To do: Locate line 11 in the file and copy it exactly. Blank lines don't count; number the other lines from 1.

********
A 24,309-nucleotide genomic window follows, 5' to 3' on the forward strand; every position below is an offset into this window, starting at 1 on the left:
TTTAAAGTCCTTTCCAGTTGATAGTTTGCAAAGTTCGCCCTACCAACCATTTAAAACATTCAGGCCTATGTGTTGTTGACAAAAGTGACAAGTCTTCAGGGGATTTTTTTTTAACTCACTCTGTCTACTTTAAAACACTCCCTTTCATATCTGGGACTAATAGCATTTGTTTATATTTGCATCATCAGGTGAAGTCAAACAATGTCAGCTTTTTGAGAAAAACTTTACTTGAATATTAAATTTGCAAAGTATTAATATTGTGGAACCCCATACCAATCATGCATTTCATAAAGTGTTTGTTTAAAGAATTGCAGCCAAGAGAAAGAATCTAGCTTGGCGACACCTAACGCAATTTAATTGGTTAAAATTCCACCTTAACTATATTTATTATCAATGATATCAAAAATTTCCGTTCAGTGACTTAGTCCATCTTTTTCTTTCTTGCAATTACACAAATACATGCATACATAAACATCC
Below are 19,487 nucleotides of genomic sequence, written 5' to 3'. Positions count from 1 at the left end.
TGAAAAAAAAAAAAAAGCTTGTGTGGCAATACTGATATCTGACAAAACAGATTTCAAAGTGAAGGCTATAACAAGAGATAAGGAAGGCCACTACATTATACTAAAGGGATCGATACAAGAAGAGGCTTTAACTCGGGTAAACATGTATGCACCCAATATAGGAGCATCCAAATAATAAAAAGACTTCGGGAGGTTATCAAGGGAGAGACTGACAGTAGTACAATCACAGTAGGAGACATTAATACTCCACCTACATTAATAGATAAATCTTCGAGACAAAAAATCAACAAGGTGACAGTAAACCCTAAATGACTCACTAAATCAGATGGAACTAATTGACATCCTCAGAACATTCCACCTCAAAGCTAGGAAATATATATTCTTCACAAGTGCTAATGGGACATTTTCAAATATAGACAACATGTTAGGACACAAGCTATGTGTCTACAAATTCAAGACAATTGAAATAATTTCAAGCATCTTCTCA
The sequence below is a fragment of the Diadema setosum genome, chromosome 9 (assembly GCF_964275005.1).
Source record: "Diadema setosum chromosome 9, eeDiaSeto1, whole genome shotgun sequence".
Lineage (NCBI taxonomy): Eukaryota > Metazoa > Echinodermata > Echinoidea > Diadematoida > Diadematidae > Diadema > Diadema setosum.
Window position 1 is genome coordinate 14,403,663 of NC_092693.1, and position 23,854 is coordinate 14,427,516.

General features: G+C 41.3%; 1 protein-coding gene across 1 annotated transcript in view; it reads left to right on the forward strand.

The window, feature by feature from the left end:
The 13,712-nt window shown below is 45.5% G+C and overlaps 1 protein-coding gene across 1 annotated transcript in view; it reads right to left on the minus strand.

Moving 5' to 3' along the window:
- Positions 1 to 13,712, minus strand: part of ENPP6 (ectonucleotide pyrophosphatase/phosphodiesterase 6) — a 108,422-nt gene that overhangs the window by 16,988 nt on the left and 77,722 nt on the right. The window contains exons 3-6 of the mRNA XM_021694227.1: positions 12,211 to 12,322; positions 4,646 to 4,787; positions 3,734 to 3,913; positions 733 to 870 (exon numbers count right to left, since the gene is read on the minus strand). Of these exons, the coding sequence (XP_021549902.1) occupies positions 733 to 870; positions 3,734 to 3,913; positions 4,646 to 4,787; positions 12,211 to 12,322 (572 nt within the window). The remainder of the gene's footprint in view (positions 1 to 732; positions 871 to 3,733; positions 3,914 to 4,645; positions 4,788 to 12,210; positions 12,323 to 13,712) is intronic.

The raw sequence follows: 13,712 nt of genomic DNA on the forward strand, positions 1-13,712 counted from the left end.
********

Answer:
The 13,712-nt window shown below is 45.5% G+C and overlaps 1 protein-coding gene across 1 annotated transcript in view; it reads right to left on the minus strand.